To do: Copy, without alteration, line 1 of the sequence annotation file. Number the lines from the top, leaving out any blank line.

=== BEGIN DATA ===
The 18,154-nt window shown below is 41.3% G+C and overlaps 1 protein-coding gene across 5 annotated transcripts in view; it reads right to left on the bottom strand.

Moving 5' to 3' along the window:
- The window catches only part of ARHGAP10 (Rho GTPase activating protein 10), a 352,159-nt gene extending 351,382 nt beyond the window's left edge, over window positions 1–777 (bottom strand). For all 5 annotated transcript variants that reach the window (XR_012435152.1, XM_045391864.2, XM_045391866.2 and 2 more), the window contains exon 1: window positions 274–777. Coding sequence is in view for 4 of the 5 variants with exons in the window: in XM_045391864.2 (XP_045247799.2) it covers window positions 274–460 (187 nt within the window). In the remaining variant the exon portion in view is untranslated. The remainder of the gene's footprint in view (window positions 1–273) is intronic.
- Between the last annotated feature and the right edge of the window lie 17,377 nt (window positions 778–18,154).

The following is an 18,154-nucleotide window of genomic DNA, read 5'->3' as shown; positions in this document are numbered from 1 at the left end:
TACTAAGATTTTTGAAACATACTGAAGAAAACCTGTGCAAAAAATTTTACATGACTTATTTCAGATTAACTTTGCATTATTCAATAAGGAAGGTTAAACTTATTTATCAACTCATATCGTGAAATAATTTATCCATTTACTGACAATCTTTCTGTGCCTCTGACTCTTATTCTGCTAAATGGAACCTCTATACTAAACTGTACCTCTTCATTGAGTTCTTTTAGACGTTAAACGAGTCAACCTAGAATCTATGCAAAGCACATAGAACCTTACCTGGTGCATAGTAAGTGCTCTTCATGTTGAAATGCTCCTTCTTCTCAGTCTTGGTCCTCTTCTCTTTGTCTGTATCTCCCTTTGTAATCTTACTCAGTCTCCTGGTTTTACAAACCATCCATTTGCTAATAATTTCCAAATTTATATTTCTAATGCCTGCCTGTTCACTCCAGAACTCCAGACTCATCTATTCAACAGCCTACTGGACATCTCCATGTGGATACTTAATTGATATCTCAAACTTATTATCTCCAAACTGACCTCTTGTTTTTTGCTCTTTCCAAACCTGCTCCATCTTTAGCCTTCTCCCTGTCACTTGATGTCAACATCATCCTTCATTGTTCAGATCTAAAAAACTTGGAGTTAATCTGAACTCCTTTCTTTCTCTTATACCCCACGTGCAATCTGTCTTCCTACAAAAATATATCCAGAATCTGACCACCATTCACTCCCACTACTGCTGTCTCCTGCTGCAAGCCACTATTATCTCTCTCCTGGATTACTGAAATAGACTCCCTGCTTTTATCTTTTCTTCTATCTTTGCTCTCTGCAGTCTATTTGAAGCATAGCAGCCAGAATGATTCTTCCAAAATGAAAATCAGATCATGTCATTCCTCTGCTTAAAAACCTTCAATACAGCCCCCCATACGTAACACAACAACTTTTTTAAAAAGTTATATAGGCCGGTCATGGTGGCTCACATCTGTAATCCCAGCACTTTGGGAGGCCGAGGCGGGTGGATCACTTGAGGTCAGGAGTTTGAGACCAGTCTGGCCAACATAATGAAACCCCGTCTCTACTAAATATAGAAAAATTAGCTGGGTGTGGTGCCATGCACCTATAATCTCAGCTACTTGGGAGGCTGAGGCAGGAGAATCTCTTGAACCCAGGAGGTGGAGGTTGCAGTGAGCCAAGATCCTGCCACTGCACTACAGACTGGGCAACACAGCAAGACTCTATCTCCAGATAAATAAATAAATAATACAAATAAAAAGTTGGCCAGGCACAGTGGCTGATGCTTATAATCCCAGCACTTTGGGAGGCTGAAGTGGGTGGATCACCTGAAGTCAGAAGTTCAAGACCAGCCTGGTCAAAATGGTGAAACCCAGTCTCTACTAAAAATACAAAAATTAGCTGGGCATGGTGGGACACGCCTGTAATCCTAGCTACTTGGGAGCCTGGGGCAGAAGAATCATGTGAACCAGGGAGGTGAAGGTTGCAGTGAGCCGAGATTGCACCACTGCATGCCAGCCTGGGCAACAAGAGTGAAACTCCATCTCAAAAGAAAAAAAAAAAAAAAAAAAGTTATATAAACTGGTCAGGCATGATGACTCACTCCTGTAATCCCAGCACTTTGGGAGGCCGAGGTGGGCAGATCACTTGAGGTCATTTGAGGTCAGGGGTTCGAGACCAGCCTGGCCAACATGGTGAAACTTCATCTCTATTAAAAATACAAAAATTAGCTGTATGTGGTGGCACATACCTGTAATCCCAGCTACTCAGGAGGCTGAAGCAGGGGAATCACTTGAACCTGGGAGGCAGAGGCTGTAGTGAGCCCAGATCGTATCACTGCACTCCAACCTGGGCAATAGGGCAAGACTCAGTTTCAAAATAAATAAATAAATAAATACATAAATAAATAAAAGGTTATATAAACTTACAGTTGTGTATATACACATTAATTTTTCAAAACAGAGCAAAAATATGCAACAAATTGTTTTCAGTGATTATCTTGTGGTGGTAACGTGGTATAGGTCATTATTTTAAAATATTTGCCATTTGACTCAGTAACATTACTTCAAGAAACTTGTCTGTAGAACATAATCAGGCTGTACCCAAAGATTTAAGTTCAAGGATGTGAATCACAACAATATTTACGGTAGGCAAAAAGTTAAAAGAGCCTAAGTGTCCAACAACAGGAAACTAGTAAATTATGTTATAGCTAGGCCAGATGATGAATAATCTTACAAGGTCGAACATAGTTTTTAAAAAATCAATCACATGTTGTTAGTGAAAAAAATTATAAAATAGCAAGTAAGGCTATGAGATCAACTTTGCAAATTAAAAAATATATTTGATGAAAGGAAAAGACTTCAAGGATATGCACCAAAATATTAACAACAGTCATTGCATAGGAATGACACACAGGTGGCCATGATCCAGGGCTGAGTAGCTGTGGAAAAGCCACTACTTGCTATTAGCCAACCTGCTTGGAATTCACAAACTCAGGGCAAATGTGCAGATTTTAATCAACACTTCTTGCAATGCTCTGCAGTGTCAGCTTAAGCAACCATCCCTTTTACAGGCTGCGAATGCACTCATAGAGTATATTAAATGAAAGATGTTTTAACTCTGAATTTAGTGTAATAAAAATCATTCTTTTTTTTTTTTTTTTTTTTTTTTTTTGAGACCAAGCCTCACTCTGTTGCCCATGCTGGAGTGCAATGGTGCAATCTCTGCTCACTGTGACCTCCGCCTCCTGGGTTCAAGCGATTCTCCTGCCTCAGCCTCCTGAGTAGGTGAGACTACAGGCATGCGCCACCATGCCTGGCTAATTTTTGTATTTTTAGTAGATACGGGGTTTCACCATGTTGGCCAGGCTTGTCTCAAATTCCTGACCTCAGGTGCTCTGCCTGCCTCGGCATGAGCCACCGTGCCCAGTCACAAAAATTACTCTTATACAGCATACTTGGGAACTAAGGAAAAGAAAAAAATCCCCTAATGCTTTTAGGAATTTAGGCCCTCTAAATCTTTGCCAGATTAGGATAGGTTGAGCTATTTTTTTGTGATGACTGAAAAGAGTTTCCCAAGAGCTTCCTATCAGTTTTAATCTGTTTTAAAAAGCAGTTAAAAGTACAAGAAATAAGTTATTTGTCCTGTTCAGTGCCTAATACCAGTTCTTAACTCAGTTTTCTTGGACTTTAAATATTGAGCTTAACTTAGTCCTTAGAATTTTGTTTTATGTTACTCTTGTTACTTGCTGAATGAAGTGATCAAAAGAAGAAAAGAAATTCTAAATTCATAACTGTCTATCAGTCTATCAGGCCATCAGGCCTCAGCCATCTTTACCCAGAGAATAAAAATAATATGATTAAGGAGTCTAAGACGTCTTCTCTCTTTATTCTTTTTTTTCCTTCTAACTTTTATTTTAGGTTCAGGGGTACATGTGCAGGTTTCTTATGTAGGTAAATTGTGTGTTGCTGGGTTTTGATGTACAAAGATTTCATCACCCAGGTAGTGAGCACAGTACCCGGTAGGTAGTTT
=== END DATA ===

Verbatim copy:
The 18,154-nt window shown below is 41.3% G+C and overlaps 1 protein-coding gene across 5 annotated transcripts in view; it reads right to left on the bottom strand.